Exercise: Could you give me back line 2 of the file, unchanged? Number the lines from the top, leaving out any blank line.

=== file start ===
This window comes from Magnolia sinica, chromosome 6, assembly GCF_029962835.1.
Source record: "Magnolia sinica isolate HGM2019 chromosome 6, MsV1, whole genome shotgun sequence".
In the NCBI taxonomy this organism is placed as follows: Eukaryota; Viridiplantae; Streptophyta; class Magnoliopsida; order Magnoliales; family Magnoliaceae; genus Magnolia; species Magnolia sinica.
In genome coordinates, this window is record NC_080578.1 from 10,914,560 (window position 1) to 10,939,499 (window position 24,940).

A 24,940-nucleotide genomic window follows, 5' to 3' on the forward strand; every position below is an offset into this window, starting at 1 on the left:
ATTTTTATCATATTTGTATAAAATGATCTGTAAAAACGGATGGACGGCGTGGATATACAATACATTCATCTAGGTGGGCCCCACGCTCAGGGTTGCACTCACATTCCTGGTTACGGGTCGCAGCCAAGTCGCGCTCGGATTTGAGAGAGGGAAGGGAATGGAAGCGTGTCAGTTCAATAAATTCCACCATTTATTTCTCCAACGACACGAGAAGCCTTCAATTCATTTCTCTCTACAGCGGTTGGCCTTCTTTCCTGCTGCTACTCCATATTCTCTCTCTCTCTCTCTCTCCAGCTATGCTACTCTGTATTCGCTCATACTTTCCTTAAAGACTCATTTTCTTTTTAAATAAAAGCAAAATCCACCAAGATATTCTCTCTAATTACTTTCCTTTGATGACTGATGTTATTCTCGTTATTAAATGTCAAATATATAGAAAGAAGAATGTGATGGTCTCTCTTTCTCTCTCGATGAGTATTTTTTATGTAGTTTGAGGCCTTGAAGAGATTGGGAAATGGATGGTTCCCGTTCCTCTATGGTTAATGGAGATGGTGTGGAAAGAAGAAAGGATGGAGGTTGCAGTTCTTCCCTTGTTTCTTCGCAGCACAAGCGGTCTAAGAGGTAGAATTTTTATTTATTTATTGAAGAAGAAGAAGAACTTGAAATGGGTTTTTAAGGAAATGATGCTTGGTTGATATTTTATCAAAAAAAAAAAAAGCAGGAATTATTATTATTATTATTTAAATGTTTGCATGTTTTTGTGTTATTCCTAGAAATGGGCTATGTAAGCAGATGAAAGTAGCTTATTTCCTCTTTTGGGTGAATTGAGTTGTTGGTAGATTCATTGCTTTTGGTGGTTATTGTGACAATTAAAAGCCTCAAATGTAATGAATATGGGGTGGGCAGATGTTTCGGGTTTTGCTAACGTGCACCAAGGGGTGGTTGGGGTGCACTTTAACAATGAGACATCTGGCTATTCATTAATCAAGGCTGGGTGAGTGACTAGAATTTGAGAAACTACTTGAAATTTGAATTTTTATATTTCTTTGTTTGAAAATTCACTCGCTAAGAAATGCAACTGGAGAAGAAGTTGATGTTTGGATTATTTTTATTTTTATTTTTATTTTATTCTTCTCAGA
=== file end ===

Source record: "Magnolia sinica isolate HGM2019 chromosome 6, MsV1, whole genome shotgun sequence".